Asymmetric cell division during animal development

Nat Rev Mol Cell Biol. 2001 Jan;2(1):11-20. doi: 10.1038/35048085.


Although most cells produce two equal daughters during mitosis, some can divide asymmetrically by segregating protein determinants into one of their two daughter cells. Interesting parallels exist between such asymmetric divisions and the polarity established in epithelial cells, and heterotrimeric G proteins might connect these aspects of cell polarity. The discovery of asymmetrically segregating proteins in vertebrates indicates that the results obtained in invertebrate model organisms might also apply to mammalian stem cells.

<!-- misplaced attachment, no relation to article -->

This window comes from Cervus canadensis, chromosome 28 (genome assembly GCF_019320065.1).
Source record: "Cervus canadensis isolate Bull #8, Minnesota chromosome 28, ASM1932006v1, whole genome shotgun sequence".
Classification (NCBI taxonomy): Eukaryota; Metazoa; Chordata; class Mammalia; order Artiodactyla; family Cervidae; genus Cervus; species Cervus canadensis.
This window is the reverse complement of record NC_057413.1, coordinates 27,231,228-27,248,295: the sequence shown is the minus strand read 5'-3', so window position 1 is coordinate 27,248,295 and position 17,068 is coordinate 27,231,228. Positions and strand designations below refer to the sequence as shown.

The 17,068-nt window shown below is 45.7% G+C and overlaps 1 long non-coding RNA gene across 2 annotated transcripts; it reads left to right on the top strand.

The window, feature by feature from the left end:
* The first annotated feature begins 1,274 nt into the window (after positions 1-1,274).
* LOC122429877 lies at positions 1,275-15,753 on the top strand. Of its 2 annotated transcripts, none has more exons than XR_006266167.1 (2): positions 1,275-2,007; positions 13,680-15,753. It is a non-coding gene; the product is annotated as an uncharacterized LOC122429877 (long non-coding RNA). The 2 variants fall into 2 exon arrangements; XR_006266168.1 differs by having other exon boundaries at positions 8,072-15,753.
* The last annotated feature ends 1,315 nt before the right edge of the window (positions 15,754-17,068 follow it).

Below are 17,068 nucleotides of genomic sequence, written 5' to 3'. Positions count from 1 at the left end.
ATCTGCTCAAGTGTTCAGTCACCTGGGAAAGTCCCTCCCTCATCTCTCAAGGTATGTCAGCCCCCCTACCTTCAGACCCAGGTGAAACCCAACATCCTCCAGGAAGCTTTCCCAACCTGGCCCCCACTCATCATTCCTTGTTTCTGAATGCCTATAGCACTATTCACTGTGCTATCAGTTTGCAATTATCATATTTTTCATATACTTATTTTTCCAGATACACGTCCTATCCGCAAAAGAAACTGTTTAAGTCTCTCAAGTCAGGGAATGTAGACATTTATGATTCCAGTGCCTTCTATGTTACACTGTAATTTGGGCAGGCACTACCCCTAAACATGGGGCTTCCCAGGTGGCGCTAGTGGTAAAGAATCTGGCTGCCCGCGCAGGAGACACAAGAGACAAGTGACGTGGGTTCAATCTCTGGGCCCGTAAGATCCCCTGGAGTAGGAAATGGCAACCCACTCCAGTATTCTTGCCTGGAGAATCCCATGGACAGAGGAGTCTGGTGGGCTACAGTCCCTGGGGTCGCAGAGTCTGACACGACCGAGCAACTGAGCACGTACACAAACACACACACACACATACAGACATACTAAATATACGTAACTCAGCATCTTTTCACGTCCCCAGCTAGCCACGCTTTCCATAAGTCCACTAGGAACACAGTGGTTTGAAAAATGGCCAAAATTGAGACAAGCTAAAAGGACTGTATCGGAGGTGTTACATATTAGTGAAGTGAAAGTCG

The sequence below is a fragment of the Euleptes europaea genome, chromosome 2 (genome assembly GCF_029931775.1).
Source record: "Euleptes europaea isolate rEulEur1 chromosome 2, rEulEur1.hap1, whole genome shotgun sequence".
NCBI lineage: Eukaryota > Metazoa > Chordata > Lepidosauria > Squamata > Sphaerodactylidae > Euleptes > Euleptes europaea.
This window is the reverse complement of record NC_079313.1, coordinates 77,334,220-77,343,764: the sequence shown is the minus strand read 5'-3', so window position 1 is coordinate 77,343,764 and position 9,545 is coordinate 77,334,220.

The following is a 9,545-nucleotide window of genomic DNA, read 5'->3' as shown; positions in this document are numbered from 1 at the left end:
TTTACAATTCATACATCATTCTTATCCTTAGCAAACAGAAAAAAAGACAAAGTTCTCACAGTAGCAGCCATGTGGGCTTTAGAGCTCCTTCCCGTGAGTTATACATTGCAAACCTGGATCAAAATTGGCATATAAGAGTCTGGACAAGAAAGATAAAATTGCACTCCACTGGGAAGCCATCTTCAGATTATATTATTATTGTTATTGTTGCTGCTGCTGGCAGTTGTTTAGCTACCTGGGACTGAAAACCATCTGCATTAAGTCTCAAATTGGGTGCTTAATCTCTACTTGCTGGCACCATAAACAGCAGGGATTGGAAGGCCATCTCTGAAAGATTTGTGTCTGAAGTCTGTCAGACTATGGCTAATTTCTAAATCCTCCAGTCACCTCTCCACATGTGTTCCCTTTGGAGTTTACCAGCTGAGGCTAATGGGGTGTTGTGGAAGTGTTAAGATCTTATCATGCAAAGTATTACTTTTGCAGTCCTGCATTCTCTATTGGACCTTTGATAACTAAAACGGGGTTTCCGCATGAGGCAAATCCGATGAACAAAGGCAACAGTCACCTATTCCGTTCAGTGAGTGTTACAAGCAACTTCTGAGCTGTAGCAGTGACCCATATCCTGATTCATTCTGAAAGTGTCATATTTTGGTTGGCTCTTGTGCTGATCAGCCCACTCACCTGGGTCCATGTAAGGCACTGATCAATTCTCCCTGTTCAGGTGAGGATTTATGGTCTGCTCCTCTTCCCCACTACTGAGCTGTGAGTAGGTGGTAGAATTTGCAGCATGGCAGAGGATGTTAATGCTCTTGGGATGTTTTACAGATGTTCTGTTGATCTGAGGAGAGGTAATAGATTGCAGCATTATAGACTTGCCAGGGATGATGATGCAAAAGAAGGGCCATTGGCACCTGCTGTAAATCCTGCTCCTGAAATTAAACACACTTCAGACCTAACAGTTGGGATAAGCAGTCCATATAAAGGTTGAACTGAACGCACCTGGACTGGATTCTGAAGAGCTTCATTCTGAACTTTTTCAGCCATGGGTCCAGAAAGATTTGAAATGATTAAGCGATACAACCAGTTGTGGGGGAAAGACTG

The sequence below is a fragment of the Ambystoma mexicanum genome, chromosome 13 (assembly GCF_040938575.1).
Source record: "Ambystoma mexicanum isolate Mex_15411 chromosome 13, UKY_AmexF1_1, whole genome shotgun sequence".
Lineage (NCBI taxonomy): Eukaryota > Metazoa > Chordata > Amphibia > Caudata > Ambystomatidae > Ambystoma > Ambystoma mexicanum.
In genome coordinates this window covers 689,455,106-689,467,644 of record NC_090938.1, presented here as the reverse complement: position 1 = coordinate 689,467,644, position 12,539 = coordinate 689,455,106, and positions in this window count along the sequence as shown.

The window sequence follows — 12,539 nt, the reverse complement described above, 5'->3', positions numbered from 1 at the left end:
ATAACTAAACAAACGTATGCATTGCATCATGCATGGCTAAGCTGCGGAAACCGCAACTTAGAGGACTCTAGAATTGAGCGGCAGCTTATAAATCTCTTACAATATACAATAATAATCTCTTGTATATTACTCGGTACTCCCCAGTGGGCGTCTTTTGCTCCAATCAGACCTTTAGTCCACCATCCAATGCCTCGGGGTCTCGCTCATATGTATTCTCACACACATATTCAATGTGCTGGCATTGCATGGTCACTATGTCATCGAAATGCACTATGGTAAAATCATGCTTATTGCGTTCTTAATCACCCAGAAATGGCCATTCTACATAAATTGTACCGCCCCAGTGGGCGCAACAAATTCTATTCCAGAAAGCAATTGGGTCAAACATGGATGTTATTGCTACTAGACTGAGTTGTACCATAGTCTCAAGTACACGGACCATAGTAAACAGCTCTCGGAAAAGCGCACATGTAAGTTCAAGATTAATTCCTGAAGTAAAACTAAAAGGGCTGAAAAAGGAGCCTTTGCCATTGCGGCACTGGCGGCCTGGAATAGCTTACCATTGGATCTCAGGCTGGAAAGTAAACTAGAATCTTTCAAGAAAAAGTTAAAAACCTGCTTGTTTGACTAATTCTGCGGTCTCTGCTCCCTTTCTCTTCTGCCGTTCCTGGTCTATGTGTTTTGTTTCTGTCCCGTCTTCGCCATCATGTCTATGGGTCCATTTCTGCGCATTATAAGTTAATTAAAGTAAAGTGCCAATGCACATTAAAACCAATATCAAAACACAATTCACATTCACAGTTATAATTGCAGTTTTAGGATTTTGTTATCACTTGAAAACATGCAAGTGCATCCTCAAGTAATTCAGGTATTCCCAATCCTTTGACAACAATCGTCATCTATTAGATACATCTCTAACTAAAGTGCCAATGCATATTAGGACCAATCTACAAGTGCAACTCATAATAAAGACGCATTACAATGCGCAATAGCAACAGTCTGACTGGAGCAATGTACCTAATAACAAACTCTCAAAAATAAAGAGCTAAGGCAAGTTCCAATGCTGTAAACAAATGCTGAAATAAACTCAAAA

Publication types

  • Research Support, Non-U.S. Gov't
  • Review

MeSH terms

  • Animals
  • Caenorhabditis elegans / cytology
  • Caenorhabditis elegans / growth & development
  • Cell Division / physiology*
  • Cell Polarity
  • Drosophila melanogaster / cytology
  • Drosophila melanogaster / growth & development
  • Helminth Proteins / physiology
  • Heterotrimeric GTP-Binding Proteins / physiology
  • Insect Proteins / physiology
  • Models, Biological
  • Stem Cells / cytology


  • Helminth Proteins
  • Insect Proteins
  • Heterotrimeric GTP-Binding Proteins